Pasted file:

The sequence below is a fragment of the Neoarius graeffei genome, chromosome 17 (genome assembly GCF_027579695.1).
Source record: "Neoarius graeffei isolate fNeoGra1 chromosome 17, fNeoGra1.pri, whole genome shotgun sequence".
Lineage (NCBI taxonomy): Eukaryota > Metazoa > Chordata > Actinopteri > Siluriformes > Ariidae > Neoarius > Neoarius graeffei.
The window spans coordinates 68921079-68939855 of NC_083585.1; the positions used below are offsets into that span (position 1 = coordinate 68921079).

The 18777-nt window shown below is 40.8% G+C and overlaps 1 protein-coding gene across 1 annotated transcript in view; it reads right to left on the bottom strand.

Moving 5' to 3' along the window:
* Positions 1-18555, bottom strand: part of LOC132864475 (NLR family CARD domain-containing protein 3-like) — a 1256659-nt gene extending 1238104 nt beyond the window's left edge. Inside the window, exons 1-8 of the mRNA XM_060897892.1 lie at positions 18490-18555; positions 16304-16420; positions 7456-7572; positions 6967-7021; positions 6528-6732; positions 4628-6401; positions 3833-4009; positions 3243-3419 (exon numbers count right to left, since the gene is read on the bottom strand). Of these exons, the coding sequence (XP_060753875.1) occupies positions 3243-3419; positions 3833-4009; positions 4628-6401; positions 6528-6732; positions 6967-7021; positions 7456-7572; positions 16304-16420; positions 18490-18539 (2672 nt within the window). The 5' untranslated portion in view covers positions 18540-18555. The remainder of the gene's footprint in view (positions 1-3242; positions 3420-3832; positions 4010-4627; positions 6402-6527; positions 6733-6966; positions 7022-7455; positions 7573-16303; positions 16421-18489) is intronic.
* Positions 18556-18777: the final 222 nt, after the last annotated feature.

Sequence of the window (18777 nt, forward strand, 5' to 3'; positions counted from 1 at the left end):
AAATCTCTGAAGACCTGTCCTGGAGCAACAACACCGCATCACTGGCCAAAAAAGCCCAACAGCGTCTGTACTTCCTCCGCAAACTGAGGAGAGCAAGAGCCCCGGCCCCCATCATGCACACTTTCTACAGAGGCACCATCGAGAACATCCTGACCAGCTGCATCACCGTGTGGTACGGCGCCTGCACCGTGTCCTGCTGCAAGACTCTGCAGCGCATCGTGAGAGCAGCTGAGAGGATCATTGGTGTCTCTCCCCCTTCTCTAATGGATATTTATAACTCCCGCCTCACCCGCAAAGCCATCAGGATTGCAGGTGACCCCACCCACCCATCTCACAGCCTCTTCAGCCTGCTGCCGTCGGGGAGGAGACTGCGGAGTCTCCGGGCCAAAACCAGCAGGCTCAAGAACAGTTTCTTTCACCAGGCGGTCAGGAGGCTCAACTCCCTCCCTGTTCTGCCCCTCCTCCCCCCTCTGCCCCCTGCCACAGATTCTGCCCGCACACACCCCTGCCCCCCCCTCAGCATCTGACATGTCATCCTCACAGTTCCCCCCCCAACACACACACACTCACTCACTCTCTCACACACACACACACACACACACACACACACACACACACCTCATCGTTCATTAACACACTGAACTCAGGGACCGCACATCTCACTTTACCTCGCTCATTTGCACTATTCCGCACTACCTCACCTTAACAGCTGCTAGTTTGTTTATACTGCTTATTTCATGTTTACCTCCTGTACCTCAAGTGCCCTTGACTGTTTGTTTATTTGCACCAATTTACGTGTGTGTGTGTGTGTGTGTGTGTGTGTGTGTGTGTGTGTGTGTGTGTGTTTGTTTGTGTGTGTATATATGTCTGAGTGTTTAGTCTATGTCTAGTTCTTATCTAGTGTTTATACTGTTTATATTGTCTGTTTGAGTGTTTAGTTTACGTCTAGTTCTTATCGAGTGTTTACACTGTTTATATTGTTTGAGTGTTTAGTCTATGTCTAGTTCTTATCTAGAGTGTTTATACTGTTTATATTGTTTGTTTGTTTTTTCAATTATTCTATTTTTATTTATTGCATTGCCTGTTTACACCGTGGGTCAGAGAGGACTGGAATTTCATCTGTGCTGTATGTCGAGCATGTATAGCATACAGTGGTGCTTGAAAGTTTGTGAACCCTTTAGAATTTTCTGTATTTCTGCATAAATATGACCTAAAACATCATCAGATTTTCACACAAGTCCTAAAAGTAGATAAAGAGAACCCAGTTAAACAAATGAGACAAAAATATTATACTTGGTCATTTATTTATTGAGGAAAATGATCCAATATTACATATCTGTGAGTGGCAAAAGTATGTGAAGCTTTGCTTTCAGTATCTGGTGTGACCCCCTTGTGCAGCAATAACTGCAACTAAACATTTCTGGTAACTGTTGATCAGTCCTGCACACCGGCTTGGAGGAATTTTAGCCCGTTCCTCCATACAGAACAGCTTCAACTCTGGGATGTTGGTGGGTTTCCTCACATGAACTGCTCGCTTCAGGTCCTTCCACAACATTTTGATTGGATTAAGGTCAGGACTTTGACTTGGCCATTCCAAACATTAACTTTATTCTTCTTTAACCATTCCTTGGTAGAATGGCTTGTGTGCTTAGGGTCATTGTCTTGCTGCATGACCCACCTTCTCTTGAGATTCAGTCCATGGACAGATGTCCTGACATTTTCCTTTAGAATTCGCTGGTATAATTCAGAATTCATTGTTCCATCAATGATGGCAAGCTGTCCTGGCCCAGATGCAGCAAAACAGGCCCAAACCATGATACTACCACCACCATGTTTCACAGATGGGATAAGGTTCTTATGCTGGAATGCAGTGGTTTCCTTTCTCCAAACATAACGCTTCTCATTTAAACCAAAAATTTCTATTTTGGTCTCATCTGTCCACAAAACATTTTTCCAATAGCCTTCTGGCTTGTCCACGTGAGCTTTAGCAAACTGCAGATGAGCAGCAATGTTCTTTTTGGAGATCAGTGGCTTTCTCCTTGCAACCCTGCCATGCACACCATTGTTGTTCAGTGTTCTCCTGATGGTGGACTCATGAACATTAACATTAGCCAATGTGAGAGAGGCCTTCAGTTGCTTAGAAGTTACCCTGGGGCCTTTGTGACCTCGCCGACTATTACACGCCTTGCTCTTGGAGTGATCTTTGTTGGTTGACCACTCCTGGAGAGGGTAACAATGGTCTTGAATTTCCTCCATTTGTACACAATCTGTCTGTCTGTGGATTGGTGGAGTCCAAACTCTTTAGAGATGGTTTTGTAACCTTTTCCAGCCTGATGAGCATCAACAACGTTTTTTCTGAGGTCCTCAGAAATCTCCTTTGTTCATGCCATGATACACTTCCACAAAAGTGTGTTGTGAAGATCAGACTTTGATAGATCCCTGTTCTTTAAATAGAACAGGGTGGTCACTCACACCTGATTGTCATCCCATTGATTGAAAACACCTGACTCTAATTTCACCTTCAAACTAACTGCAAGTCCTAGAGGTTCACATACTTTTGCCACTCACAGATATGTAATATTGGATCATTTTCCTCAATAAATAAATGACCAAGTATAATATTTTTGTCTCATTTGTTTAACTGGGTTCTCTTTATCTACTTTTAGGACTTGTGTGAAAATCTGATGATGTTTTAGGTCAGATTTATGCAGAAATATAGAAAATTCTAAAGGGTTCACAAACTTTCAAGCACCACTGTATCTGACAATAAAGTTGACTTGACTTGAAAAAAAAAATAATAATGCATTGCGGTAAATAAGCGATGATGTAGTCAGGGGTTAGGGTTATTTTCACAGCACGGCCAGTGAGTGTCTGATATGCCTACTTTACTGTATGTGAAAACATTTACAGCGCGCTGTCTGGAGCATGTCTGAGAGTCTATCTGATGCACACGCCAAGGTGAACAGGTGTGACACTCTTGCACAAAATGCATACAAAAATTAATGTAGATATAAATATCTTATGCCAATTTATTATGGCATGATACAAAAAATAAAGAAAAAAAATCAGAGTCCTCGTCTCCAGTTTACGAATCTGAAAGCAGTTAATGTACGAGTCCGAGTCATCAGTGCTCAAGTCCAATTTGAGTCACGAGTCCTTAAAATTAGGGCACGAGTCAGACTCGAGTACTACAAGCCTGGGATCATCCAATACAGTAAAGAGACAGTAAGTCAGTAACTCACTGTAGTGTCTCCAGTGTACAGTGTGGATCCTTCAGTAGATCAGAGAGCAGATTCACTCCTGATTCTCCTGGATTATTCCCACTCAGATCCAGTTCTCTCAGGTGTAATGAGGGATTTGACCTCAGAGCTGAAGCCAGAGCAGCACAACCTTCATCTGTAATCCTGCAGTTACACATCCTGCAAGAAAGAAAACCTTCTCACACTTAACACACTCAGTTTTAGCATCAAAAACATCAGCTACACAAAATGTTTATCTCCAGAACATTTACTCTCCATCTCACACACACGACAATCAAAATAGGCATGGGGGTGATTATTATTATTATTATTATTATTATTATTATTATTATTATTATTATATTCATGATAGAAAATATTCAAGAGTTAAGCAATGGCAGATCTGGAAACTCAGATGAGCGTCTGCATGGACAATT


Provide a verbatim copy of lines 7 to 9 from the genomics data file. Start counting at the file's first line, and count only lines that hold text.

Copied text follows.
* Positions 1-18555, bottom strand: part of LOC132864475 (NLR family CARD domain-containing protein 3-like) — a 1256659-nt gene extending 1238104 nt beyond the window's left edge. Inside the window, exons 1-8 of the mRNA XM_060897892.1 lie at positions 18490-18555; positions 16304-16420; positions 7456-7572; positions 6967-7021; positions 6528-6732; positions 4628-6401; positions 3833-4009; positions 3243-3419 (exon numbers count right to left, since the gene is read on the bottom strand). Of these exons, the coding sequence (XP_060753875.1) occupies positions 3243-3419; positions 3833-4009; positions 4628-6401; positions 6528-6732; positions 6967-7021; positions 7456-7572; positions 16304-16420; positions 18490-18539 (2672 nt within the window). The 5' untranslated portion in view covers positions 18540-18555. The remainder of the gene's footprint in view (positions 1-3242; positions 3420-3832; positions 4010-4627; positions 6402-6527; positions 6733-6966; positions 7022-7455; positions 7573-16303; positions 16421-18489) is intronic.
* Positions 18556-18777: the final 222 nt, after the last annotated feature.

Sequence of the window (18777 nt, forward strand, 5' to 3'; positions counted from 1 at the left end):